GAINESVILLE, Fla. — A magistrate recently recommended that summary judgment be awarded to a defendant in the case of a cosmetic surgeon who accused a doctor at a substance abuse recovery center of making false or misleading statements. 

On March 7, the U.S. District Court for the Northern District of Florida, Gainesville Division, accepted Magistrate Judge Gary R. Jones' report and recommendation and granted a motion for summary judgment in favor of Dr. Scott Teitelbaum after the court found he did not make any false or misleading statements to his patient, Dr. Christina Paylan, when she visited the Florida Recovery Center for a substance abuse evaluation. 

Paylan accused Teitelbaum of violating her civil rights by fabricating evidence, violating the Marchman Act and unlawfully searching and seizing her property during her visit. 

The Marchman Act, officially known as the Hal S. Marchman Alcohol and Other Drug Services Act of 1993, allows for the involuntary treatment of anyone abusing drugs or alcohol in Florida.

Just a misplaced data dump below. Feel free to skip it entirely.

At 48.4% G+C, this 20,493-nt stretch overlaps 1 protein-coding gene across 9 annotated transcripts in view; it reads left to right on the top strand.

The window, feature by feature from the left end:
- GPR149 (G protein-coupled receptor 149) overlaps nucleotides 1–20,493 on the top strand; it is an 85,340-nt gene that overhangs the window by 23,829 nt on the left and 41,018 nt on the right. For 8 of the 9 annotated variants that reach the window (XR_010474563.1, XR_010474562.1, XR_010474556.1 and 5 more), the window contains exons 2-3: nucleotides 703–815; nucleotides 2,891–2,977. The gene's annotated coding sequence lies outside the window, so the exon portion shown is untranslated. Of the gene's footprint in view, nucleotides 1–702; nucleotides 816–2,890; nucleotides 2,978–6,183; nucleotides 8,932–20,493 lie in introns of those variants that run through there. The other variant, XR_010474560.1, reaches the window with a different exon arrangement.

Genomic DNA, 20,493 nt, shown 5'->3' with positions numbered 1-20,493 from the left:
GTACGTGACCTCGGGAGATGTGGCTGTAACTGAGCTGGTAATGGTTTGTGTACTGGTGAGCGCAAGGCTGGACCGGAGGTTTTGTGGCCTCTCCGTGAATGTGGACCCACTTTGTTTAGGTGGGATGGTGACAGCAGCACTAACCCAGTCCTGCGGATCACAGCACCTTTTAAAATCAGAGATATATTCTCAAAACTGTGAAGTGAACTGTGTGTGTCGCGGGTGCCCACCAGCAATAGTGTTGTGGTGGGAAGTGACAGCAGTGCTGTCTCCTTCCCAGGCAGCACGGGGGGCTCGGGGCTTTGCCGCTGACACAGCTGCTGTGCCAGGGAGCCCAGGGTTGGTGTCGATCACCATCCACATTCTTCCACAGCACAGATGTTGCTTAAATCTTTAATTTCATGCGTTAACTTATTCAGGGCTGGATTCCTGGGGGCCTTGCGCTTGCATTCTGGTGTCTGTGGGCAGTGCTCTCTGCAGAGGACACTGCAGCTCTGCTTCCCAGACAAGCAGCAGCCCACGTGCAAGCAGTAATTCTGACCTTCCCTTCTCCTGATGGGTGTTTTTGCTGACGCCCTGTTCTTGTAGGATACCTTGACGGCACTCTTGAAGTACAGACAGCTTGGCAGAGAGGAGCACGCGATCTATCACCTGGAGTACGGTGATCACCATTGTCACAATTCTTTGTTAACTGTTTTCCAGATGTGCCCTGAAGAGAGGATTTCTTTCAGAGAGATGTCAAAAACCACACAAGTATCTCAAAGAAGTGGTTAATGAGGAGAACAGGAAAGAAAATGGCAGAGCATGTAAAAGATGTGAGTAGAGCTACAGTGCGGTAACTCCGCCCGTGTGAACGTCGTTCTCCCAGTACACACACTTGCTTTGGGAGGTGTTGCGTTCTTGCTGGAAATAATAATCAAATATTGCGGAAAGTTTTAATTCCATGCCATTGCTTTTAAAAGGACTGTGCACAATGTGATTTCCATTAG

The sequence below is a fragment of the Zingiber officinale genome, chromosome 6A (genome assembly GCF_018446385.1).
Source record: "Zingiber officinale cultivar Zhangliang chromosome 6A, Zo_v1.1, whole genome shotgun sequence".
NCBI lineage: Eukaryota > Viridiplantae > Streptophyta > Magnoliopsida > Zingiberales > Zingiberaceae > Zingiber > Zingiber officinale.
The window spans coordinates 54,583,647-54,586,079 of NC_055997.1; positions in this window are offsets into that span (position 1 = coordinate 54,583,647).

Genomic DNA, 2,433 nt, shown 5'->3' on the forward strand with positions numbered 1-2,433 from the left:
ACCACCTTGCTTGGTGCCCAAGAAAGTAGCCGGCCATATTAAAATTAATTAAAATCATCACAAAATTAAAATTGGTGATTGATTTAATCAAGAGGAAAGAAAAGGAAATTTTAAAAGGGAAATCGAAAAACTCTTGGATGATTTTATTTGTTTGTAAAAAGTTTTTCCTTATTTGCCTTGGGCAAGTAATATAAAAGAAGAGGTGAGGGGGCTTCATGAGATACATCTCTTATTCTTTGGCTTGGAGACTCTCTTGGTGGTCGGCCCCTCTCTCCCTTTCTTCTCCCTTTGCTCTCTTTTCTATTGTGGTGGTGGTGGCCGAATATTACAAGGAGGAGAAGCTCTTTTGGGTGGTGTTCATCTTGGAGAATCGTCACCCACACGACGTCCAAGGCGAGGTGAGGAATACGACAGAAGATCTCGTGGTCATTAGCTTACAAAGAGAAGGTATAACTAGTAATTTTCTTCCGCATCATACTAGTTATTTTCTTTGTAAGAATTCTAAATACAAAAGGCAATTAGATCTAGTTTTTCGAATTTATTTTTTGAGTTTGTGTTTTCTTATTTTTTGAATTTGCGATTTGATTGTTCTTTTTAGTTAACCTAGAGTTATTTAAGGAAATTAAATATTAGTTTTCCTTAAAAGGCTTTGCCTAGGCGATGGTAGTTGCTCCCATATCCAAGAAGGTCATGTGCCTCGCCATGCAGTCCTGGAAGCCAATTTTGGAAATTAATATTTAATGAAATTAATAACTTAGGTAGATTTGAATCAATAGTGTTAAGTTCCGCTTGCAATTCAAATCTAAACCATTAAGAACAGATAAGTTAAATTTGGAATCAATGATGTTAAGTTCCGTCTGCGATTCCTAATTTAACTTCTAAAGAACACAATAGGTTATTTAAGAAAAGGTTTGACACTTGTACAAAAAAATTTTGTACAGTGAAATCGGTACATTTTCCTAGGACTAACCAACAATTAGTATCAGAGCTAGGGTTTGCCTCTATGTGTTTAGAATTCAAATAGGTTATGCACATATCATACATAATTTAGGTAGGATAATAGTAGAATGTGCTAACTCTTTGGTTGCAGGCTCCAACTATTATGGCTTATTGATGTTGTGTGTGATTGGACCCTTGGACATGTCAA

Paylan was arrested June 9, 2011, for allegedly trafficking in illegal drugs, possession of a controlled substance, and possession of a drug without a prescription, which led to an investigation by the Florida Department of Health. Afterward, Paylan was ordered to withdraw from the practice of medicine and undergo a substance abuse evaluation. 

She arrived at the Florida Recovery Center Aug. 1, 2011, around 2 a.m. When she arrived, a staff member searched her belongings and took her cell phone, iPad, keys, and other personal items. She also submitted a urine test, which she failed. 

Paylan said Teitelbaum wrote three false reports about their interactions, fabricated evidence that led to her losing her medical license, solicited another doctor to submit a false report, and used fabricated evidence and false reports to institute a Marchman Act despite the fact that statutory criteria were not met.

Teitelbaum argued he was interacting with Paylan not pursuant to any power he possessed by state authority and, instead, was an independent examiner. 

The judge's report noted that Paylan's allegations were "merely coincidental" and did not violate her federal or constitutional rights. 

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